Carol Greider is famous for her discovery of telomerase, an enzyme that protects the end of a chromosome and thereby safeguards the genetic data that make us who we are. For this finding she was named co-recipient of the 2009 Nobel Prize in physiology or medicine.
Her success has stemmed from a young biochemist’s curiosity—she was still a grad student at the University of California, Berkeley, at the time—and her discovery has gone on to form the basis for studying clinical applications to combat diseases such as cancer and dyskeratosis congenita.
It’s this connection between basic science and clinical application that most excites Greider, who also serves as the Daniel Nathans Professor and Director of the Department of Molecular Biology and Genetics in the School of Medicine, about the Bloomberg Distinguished Professorship. In bridging the disciplines of biology and medicine, she hopes to help her students see how “a primary, basic understanding of cells really does drive innovation in terms of human disease.
The learn-by-doing technique at the Homewood campus in the form of a “flipped classroom” where students learn from recorded lectures on their own time and instructor-led problem-solving during class time intrigued Greider. She anticipated teaching undergraduate students in the Biology Department. It gives her the opportunity to participate more firsthand in those changes happening at the undergraduate level and she takes what she learns and applies it to her graduate-level courses at the medical school.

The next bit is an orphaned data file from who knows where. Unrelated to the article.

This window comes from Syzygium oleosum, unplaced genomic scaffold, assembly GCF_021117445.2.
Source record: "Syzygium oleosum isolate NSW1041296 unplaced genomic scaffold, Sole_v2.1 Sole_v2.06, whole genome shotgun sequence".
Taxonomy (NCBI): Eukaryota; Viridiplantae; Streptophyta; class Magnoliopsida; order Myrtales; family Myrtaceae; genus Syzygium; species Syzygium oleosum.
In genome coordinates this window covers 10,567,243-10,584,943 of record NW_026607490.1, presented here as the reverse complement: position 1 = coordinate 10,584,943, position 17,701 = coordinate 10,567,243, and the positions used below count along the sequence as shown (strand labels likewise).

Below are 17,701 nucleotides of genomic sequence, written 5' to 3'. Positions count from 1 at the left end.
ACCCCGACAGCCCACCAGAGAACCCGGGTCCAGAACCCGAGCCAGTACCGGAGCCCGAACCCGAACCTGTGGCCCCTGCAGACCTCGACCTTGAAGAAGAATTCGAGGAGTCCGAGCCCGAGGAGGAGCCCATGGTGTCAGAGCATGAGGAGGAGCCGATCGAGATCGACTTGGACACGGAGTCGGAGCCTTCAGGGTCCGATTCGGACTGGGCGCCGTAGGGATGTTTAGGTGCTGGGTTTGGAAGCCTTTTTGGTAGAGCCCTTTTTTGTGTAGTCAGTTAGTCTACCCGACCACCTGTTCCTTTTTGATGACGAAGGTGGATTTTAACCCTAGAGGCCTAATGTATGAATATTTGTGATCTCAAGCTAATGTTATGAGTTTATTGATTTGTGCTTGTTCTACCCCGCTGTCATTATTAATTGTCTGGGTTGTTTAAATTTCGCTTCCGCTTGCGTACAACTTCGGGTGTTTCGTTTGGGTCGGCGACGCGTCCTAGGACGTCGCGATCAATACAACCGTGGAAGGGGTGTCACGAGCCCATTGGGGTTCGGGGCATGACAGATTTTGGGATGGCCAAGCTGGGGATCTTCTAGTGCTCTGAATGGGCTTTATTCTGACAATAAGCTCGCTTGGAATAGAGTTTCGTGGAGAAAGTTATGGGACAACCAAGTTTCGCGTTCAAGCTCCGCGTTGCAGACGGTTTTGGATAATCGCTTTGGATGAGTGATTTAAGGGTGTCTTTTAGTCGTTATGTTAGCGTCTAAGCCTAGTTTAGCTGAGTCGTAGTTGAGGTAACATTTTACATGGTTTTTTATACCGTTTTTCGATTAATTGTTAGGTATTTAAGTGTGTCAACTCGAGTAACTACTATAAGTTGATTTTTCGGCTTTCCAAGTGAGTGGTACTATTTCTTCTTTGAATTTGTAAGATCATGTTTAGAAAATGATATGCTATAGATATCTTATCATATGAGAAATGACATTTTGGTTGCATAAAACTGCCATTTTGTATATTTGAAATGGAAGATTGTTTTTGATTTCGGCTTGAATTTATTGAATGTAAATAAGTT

Greider’s group has continued to study the biochemistry of telomerase and determined the secondary structure of the human telomerase RNA. She also expanded her work on a mouse model of dyskeratosis congenita and stem cell failure in response to short telomeres.
She currently directs a group of scientists studying both the biochemistry of telomeres and telomerase as well as the cellular organismal consequences of short telomeres. Future work in the lab will focus on identifying genes that induce DNA damage in response to short telomeres, identifying how telomeres are processed and how telomere elongation is regulated.
In addition to the 2009 Nobel Prize in Physiology or Medicine, Greider also shared the 2006 Albert Lasker Award for Basic Medical Research with Elizabeth Blackburn and Jock Szostak for their work on telomeres. She received the 2007 Louisa Gross Horwitz Prize and the 2003 Richard Lounsbery Award “for her pioneering biochemical and genetic studies of telomerase, the enzyme that maintains the ends of chromosomes in eukaryotic cells.”
She graduated from the College of Creative Studies at the University of California, Santa Barbara, with a B.A. in biology and completed her Ph.D. in molecular biology at the University of California, Berkeley. Greider then completed her postdoctoral work, and also held a faculty position, at the Cold Spring Harbor Laboratory before joining Johns Hopkins in 1997. She was named one of ten internally selected Bloomberg Distinguished Professors in 2014.
She is also the Daniel Nathans Professor & Director of the Department of Molecular Biology & Genetics.